aacPlus, SBR, MPEG AAC in the Zephyr Xport


The Telos Zephyr Xport has been developed specifically to help broadcasters take advantage of any telephone line found in the field -- whether analog or digital -- for high-quality remotes. Using custom modem technology combined with state-of-the-art aacPlus coding algorithms, Xport can send 15 kHz mono audio to a Zephyr Xstream ISDN codec, using either POTS or ISDN lines for ultimate flexibility.

 

INTRODUCTION

Over the past decade, huge advances have been made in the area of audio coding for bit-reduced transmission. Fast, effective perceptual audio coders like MPEG Layer 3 and MPEG-2 AAC (Advanced Audio Coding) have been proven to deliver studio-quality audio with little or no perceptual loss, at bit rates as low as 64 Kbps (over digital transmission paths such as satellite and ISDN networks).

Meanwhile, breakthroughs in efficient coding able to transport satisfactory audio over low-bandwidth connections, such as analog POTS (Plain Old Telephone System) phone lines, have been less successful. While the widely-used CCITT G.722 Wideband Speech Coding and CELP standards produce acceptable results at bit rates as low as 48 Kbps when used for speech, many analog connections are not capable of data rates even that high, and severe deficiencies are apparent when music or mixed program material is transmitted. Equipment manufacturers have advanced several proprietary schemes, but none represented a substantial improvement of the compression-to-quality balance.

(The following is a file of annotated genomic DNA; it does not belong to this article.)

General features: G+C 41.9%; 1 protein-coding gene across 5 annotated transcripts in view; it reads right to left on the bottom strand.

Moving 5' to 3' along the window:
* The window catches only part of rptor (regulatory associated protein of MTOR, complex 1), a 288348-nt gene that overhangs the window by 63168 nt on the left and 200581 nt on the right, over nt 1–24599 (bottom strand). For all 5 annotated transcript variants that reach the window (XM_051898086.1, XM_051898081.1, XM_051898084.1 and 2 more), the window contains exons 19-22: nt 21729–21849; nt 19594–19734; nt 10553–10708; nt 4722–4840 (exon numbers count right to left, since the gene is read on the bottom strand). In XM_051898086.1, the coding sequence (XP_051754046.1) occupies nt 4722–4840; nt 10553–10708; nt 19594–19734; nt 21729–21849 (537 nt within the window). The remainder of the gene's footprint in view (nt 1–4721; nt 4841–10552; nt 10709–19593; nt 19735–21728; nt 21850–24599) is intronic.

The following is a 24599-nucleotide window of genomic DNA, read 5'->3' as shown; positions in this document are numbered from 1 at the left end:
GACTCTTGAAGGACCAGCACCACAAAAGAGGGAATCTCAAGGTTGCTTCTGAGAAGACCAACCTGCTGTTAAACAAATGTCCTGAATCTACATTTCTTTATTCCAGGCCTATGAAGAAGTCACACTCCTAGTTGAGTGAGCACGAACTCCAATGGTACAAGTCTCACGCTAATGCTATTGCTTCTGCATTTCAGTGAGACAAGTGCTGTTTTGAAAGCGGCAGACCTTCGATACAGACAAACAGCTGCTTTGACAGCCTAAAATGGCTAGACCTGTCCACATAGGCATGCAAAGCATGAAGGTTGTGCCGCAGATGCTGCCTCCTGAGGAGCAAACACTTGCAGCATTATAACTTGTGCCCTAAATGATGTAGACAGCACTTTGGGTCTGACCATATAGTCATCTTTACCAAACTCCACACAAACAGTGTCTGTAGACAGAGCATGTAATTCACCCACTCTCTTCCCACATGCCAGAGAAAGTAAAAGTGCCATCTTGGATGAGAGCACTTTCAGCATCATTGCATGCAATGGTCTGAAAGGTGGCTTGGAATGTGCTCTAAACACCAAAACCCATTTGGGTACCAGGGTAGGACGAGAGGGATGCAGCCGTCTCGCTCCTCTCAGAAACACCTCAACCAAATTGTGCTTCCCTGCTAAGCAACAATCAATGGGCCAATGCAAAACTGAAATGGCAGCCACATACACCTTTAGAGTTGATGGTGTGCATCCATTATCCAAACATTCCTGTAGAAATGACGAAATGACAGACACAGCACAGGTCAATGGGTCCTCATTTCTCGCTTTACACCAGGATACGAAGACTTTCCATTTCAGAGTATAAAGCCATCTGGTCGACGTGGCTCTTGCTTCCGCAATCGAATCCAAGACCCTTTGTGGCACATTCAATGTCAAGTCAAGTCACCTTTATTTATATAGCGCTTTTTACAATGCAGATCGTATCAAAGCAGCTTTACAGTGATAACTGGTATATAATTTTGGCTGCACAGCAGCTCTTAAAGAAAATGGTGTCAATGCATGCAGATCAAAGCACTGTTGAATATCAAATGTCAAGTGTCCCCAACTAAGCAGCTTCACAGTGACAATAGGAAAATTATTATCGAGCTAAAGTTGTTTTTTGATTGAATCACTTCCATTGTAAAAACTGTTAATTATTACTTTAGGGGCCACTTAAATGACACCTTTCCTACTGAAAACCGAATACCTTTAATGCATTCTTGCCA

Thus, another approach to coding for low-bandwidth transmission was called for, and was achieved with the introduction of Spectral Band Replication (known as SBR) by Coding Technologies.

 

Limitations of Previous Coding Methods

When discussing audio transmission, the question invariably arises, "Why use low bit rate connections at all?" Logistically, it is still a necessity. As modern technology struggles to make use of existing analog infrastructure for transmission of digital applications, analog transmission circuits are overwhelmingly more available than digital. Additionally, low bit rate audio coding is an "enabling technology" for applications such as digital radio, Internet streaming, mobile multimedia applications and, in the case of broadcast mediums, transmission of audio from remote locations to a central broadcast facility using the Public Switched Telephone Network, whether over ISDN, POTS or cellular data paths.

Advanced Perceptual Audio Coding techniques (like MPEG Layer-3 or MPEG-2 AAC) exploit the properties of the human perceptual system by eliminating audio frequencies and tones that are "masked" by other tones to achieve transmission of audio with almost perceptible loss of quality, often reducing the size of transmitted audio data by as much as 12 times. This makes such schemes perfect for high quality low bit-rate applications, like remote ISDN broadcasting, soundtracks for CD-ROM games, solid-state sound memories, Internet audio, digital audio broadcasting systems, and other similar applications.